I’m at the park with my boys and a good friend’s son, Samwise. Samwise is a code name, because privacy is always my first priority (for other people’s kids, anyway). That, and wouldn’t be cool to have the name Samwise? It’s a gorgeous Florida “winter” afternoon with a warm sun and a cool breeze, and the playground is filled to the gills with kids, moms, dads, babysitters, and even a few grandparents. Dylan, Riley, and at least a dozen other children are chasing squirrels, and Samwise and I are sitting on a bench. I’m on Facebook (surprise!) and Samwise is stuffing fists full of Quack’n Bites in his mouth when out of nowhere, Samwise says, “Hey, that guy has a gun.”
I immediately have three thoughts:
(1) Samwise is three years old. He’s just as likely to say, “That guy has a gun,” as he is to say, “A unicorn ate my nose.”
(2) In the post-Newtown (Columbine, Aurora, Virginia Tech) world in which we live, it’s not wise to say something like this in a busy public place (in the same way it’s not a good idea to talk about bombs at the airport).
(3) F–k, is there a guy at the park with a gun?
I look up in a panic to find a young boy – about nine or 10 years old – with an assault rifle of the brightly colored, plastic, Nerf variety. It’s a toy.
Ask my boys if I like toy guns, shoots, shooters, or whatever the heck you want to call them (Nerf calls them blasters), and they both know the answer. No. I can’t help it that occasionally we come home from the toy store with a Transformer or Star Wars character with an attachable – and thankfully, easily lost – weapon. But actual guns? Forget about it. I can’t control a lot in this world, but I can control this.
The toy rifle at the park is as attractive to the kids (the boys, especially) as a candy-filled piñata. Dylan keeps his distance. (Good boy.) Riley picks it up and examines it while the gun’s owner is on the swing, but when I ask him to put it down, he complies and says, “We don’t like shoots, right, Mommy?” Right. “Shoots hurt people.” Right. (Good boy.)
On an idyllic afternoon such as this, there are “common property” park toys everywhere, including sidewalk chalk, a football, a soccer ball, and a remote control monster truck. Everyone plays with everything, and it occurs to me that I might be the only Mama who thinks the big gun is wildly inappropriate. Fortunately, I’m wrong. Soon, I hear a Mama say, “Isaac, put it down. I don’t like that.” And then another. And another.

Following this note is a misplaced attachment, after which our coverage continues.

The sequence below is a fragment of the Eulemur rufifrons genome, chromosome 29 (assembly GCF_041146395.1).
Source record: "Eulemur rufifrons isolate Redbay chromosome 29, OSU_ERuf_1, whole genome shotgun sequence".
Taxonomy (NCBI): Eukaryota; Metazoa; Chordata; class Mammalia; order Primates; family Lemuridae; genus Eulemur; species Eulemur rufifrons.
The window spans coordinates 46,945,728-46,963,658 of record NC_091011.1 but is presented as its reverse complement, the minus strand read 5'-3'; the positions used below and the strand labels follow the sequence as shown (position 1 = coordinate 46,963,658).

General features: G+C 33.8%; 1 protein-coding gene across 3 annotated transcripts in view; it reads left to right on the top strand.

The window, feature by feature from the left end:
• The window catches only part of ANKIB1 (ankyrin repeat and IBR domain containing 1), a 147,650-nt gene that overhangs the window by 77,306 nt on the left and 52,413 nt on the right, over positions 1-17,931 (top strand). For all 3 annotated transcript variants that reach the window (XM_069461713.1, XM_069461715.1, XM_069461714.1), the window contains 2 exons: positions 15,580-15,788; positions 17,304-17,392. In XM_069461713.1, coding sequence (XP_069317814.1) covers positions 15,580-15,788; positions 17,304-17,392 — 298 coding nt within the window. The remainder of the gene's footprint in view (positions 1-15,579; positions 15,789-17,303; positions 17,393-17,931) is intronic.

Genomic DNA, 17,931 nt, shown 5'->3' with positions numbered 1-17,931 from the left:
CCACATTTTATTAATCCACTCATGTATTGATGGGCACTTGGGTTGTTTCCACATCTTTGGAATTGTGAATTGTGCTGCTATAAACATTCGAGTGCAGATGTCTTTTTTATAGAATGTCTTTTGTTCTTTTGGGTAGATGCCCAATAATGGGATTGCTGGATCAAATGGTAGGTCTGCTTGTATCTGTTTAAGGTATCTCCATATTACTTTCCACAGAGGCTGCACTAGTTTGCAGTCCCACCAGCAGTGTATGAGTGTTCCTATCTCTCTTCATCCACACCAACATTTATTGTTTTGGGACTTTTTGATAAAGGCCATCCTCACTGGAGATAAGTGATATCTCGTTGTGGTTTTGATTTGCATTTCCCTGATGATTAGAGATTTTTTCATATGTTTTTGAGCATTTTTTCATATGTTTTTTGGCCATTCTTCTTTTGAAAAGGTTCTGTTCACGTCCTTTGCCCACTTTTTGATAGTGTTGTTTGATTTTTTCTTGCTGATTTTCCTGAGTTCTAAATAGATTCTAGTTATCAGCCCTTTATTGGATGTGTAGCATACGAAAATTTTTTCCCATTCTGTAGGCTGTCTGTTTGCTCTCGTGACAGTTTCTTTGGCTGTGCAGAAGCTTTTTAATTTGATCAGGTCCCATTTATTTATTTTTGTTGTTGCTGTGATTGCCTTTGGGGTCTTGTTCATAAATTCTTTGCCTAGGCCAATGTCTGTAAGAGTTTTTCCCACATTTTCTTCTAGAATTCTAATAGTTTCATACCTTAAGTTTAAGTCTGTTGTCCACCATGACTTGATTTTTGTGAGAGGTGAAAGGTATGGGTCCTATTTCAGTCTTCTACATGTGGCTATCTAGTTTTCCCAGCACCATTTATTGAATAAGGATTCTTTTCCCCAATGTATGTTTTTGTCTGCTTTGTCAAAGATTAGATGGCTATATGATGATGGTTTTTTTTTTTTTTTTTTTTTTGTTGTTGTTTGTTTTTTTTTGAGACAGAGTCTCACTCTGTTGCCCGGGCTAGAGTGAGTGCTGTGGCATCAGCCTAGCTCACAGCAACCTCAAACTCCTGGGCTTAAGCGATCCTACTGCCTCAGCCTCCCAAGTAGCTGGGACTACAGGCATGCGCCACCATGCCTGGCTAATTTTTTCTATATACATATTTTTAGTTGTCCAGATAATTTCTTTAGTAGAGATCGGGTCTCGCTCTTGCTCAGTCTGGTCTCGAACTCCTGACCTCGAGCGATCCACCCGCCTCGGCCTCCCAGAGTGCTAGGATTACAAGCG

At one point, the young boy points his gun to no one in particular and pulls the trigger causing a “pa-pa-pa-pa-pa-pa-pa-pa” sound. He does this two or three more times before stopping. I cringe.
When the sun begins to set, we head home for dinner and a bath, but I can’t get the image or the sound of the gun at the park out of my head. I think about Gabby Giffords, the children in Newtown, and the teachers who tried to protect them. I think about wise Uncle Ben who tells Peter Parker, “With great power comes great responsibility.” I think about Mothers Against Drunk Driving (MADD) and Smokey the Bear, and how it’s just as important to have a shift of values in our homes as it is in Washington, D.C. I think about how my disdain for guns has thankfully rubbed off on my kids. (If only my love of kale had the same effect!) I think about how in one small park in one small town in one county in the state of Florida in the United States of America, I was one of many who were uncomfortable with the presence of a toy gun with semiautomatic sound effects. I think about how beautiful it is to be a living, breathing cog in the wondrous phenomenon known as change.
Editor’s note: It took 679 words for me to express my thoughts on guns. At yesterday’s Senate Judiciary Committee hearing on gun violence, it took Gabby Giffords just 71:
“Violence is a big problem. Too many children are dying. Too many children. We must do something. It will be hard, but the time is now. You must act. Be bold, be courageous. Americans are counting on you.”
I don’t like guns. It’s okay if you do, but I don’t. If you want to learn about or engage in a movement to enact common-sense gun laws in our country, check out One Million Moms 4 Gun Control. (Or don’t. I won’t be upset. Promise.)